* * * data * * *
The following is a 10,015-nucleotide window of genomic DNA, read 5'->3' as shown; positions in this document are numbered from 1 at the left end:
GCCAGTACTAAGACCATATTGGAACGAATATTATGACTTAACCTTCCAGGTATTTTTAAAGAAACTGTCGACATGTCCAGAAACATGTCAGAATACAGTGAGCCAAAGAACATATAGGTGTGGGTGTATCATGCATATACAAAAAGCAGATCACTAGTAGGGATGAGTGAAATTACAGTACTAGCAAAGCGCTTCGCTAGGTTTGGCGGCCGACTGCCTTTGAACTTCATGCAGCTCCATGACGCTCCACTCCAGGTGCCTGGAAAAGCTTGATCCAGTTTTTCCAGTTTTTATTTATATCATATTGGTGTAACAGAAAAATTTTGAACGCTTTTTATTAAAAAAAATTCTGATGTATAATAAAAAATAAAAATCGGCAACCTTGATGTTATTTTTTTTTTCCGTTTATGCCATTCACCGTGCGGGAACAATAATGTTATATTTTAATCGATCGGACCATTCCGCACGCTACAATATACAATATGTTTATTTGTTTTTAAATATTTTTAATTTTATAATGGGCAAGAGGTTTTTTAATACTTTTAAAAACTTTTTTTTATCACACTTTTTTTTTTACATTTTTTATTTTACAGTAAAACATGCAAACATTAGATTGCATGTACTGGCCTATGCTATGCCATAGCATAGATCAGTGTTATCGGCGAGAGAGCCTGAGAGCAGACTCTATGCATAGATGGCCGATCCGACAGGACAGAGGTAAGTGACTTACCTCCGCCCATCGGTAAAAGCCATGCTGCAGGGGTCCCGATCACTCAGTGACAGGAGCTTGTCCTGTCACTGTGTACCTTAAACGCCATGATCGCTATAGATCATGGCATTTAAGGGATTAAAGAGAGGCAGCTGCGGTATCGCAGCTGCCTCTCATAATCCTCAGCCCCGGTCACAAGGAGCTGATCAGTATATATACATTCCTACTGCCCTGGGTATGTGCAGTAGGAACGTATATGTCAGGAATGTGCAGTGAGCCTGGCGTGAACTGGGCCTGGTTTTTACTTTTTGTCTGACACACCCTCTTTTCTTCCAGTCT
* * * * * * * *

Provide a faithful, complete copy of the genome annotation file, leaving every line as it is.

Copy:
The following is a 10,015-nucleotide window of genomic DNA, read 5'->3' as shown; positions in this document are numbered from 1 at the left end:
GCCAGTACTAAGACCATATTGGAACGAATATTATGACTTAACCTTCCAGGTATTTTTAAAGAAACTGTCGACATGTCCAGAAACATGTCAGAATACAGTGAGCCAAAGAACATATAGGTGTGGGTGTATCATGCATATACAAAAAGCAGATCACTAGTAGGGATGAGTGAAATTACAGTACTAGCAAAGCGCTTCGCTAGGTTTGGCGGCCGACTGCCTTTGAACTTCATGCAGCTCCATGACGCTCCACTCCAGGTGCCTGGAAAAGCTTGATCCAGTTTTTCCAGTTTTTATTTATATCATATTGGTGTAACAGAAAAATTTTGAACGCTTTTTATTAAAAAAAATTCTGATGTATAATAAAAAATAAAAATCGGCAACCTTGATGTTATTTTTTTTTTCCGTTTATGCCATTCACCGTGCGGGAACAATAATGTTATATTTTAATCGATCGGACCATTCCGCACGCTACAATATACAATATGTTTATTTGTTTTTAAATATTTTTAATTTTATAATGGGCAAGAGGTTTTTTAATACTTTTAAAAACTTTTTTTTATCACACTTTTTTTTTTACATTTTTTATTTTACAGTAAAACATGCAAACATTAGATTGCATGTACTGGCCTATGCTATGCCATAGCATAGATCAGTGTTATCGGCGAGAGAGCCTGAGAGCAGACTCTATGCATAGATGGCCGATCCGACAGGACAGAGGTAAGTGACTTACCTCCGCCCATCGGTAAAAGCCATGCTGCAGGGGTCCCGATCACTCAGTGACAGGAGCTTGTCCTGTCACTGTGTACCTTAAACGCCATGATCGCTATAGATCATGGCATTTAAGGGATTAAAGAGAGGCAGCTGCGGTATCGCAGCTGCCTCTCATAATCCTCAGCCCCGGTCACAAGGAGCTGATCAGTATATATACATTCCTACTGCCCTGGGTATGTGCAGTAGGAACGTATATGTCAGGAATGTGCAGTGAGCCTGGCGTGAACTGGGCCTGGTTTTTACTTTTTGTCTGACACACCCTCTTTTCTTCCAGTCT